A Kind Smile, But Not a Happy One

Some of us know St. Josephine Bakhita.  Born in 1869 in Sudan to a loving family with six siblings, she was abducted by slave raiders at the age of seven, and was so traumatized that she forgot her name.  The name ‘Bakhita’ was given to her by her captors, and it meant ‘Lucky.’  In the next six years, she was sold numerous times, often standing naked before various purchasers, and the last three years were under the ownership of a Turkish general, whose wife beat Bakhita daily.  Perhaps most horrific was that they cut her to give her tattoos, with a total of 114 scars.  At age 13, her life improved when an Italian diplomat to Turkey bought her and assigned her to help the housekeeper, and they did not beat her.  Though treated much better, she was still treated as an object, and was given to an Italian woman back in Italy, where she served as a nanny.  When this woman and her husband left on a yearlong trip, they left Bakhita in Italy to live with some Canossian sisters.

It was during this time that she began her encounter with Jesus.  A devout Catholic gave her a crucifix, and, when he did so, he kissed it, and explained that it was Jesus, the Son of God, Who was on the Cross and Who died for us, and Bakhita later wrote, “I didn’t know what it was, but, impelled by a mysterious force, I hid [the crucifix] in case my mistress took it off me.  Before then I had never hidden anything, because I was never attached to anything.  I remember how I used to look at it in secret, and feel inside myself something I couldn’t explain” (Dawn Eden, My Peace I Give You, 15).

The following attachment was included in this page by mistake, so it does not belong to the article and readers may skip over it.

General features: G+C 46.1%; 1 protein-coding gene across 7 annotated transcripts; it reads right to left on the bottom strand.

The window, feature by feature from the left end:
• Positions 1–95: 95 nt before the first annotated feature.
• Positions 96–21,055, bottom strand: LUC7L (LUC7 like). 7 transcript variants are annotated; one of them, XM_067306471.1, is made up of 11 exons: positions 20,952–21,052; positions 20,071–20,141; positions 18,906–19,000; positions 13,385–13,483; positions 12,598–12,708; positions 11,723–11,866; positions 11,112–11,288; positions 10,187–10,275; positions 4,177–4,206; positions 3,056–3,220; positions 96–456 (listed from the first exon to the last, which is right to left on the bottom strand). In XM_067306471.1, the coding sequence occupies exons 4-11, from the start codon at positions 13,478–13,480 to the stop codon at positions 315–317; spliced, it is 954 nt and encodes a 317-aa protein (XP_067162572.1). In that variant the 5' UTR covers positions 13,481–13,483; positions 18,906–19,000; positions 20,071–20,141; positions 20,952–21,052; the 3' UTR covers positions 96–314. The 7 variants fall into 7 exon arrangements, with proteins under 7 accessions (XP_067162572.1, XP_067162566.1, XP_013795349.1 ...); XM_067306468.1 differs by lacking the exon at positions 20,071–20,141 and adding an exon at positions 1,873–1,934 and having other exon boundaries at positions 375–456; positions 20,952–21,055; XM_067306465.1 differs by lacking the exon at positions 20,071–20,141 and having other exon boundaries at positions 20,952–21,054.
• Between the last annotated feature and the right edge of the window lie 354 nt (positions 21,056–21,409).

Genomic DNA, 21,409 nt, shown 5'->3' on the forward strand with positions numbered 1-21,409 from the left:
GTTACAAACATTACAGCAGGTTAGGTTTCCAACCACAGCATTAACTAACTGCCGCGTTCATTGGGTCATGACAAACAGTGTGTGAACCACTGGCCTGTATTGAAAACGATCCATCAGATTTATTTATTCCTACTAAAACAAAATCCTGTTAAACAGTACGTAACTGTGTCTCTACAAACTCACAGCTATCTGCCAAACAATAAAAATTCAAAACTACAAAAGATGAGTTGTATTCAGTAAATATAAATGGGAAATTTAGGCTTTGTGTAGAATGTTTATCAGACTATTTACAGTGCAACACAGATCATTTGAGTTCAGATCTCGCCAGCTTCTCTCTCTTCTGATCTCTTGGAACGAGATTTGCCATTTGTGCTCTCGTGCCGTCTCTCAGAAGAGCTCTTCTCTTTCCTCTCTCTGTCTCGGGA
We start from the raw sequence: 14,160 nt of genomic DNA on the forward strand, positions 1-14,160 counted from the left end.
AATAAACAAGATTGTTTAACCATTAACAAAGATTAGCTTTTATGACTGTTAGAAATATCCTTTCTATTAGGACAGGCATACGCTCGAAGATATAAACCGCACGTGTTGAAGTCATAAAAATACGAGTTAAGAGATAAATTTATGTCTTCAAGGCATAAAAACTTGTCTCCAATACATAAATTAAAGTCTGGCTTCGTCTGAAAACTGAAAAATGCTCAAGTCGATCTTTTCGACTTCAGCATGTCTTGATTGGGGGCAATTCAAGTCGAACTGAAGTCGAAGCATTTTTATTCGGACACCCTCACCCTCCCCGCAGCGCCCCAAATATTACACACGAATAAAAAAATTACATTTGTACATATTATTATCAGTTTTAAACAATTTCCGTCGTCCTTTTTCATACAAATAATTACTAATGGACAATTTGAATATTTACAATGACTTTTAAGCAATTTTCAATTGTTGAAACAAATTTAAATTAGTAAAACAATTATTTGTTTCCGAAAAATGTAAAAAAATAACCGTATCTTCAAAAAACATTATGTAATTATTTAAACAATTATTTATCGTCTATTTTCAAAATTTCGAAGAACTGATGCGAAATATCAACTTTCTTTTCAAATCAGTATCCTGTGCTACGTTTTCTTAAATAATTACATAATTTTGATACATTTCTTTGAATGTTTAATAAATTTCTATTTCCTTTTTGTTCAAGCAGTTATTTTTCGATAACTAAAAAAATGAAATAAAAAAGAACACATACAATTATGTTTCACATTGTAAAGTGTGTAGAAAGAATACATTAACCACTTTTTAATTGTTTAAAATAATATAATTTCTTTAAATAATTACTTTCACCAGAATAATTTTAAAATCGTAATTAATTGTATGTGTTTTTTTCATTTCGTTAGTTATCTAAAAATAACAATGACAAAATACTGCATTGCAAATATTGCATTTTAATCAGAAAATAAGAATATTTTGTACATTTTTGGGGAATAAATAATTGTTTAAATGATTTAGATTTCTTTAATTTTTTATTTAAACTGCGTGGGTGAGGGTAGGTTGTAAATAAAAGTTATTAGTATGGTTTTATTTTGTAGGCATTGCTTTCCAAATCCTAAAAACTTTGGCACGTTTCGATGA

It was while living with the sisters that she agreed to learn about the faith.  She wrote, “Those holy mothers instructed me with heroic patience, and brought me into a relationship with that God whom, ever since I was a child, I had felt in my heart without knowing who he was.”

Within a year, she asked for Baptism, and, when her owner decided to take her back to Sudan, Bakhita refused, and, she was supported by Italian law, which didn’t officially permit slavery.  At 21, she was baptized and given the name Josephine.  She later joined the Canossian sisters, was loved by the children she taught and by all the townspeople where she lived and trained sisters to go to Africa.


Interestingly, before her Baptism, an Italian girl used to notice that “Bakhita was always smiling—and yet there was something odd about the smile: it was a kind smile, but it wasn’t a happy one.”  Later on, after her Baptism, this same girl was “overwhelmed to see Bakhita’s radiant joy: the sadness was gone, and she seemed completely transfigured.” …  According to her official Vatican biography, the saint ‘was often seen kissing the baptismal font and saying: “Here, I became a daughter of God!”’”

When we look at her face, we see someone who is now full of peace and joy, a joy that the world cannot give.  This picture is perfect, because St. Josephine always found comfort in praying before the crucifix, seeing the One Who suffered like her, for her, and loved her.

Jesus wants all of us to have a similar transfiguration because sometimes we smile but they’re not happy smiles.  Is there anyone in our life who doesn’t have a happy smile?  …  Today, celebrating Jesus’ Transfiguration, the Gospel begins: “Six days later, Jesus took with him Peter and James and his brother John and led them up a high mountain, by themselves” (Mt 17:1).  ‘Six days later’ is very specific as far as the Gospels are concerned.  The disciples must have remembered this event, because Jesus’ last teaching was that He was going to suffer and die, and they were shocked (Mary Healy, The Gospel of Mark in Catholic Commentary on Sacred Scripture, 173).  But the event that strengthened them happened six days later: “He was transfigured before them, and his face shone like the sun, and his clothes became dazzling white” (17:2).  As we’ve pointed out before, in the Old Testament, Moses’ face shone with God’s glory, but his glory came from outside of him, whereas Jesus’ glory comes from within because He’s God.